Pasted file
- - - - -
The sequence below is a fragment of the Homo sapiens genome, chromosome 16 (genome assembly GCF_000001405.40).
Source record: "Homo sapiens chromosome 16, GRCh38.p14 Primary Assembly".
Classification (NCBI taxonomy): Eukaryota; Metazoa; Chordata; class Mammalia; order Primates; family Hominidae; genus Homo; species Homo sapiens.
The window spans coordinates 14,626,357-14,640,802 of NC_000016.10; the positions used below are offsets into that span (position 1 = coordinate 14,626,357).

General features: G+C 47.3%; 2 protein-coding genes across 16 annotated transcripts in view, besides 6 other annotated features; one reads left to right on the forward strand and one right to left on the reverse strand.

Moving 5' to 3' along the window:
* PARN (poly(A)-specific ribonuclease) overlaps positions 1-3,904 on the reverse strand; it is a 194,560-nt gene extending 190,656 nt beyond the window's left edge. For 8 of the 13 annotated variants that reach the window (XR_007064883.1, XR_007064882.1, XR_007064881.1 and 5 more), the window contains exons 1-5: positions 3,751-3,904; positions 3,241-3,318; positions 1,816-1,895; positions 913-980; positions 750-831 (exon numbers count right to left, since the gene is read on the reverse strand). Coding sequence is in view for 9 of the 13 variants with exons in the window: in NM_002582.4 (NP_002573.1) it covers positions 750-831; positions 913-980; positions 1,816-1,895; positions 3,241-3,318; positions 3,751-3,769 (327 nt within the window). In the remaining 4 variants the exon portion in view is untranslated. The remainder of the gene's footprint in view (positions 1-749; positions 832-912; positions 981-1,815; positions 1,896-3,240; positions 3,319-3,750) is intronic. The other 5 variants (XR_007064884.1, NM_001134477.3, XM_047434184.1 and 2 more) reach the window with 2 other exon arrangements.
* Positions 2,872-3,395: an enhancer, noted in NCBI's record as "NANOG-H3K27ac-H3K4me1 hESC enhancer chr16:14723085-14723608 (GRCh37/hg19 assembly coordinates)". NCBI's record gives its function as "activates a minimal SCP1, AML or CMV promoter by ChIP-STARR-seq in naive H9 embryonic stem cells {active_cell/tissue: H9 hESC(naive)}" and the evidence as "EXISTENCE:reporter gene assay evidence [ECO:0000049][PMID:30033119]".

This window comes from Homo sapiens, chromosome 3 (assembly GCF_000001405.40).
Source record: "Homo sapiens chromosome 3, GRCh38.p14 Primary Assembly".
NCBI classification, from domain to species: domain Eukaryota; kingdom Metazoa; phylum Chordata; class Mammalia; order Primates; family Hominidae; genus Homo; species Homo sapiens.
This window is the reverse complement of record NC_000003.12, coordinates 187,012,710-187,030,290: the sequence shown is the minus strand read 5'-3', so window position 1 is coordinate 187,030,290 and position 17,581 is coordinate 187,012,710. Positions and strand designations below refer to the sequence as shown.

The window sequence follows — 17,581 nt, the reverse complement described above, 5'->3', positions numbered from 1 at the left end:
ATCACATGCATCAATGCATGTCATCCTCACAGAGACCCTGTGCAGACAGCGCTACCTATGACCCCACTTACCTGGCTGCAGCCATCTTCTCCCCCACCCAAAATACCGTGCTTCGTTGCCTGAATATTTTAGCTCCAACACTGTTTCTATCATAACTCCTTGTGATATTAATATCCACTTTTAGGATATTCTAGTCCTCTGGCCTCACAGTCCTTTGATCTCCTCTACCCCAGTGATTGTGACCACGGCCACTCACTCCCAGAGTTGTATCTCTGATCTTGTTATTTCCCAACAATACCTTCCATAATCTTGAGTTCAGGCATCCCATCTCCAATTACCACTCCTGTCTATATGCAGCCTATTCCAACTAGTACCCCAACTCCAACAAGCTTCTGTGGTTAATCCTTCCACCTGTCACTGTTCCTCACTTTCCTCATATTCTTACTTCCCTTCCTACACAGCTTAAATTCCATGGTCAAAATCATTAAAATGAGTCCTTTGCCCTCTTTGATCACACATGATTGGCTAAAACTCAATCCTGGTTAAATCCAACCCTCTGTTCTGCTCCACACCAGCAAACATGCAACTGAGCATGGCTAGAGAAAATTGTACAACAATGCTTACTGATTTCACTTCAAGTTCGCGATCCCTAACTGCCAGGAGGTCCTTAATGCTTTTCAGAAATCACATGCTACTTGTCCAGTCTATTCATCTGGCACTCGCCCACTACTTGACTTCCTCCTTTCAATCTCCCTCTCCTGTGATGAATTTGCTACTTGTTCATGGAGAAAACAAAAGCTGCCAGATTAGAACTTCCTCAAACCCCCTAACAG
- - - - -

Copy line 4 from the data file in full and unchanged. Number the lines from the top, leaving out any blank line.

The window spans coordinates 14,626,357-14,640,802 of NC_000016.10; the positions used below are offsets into that span (position 1 = coordinate 14,626,357).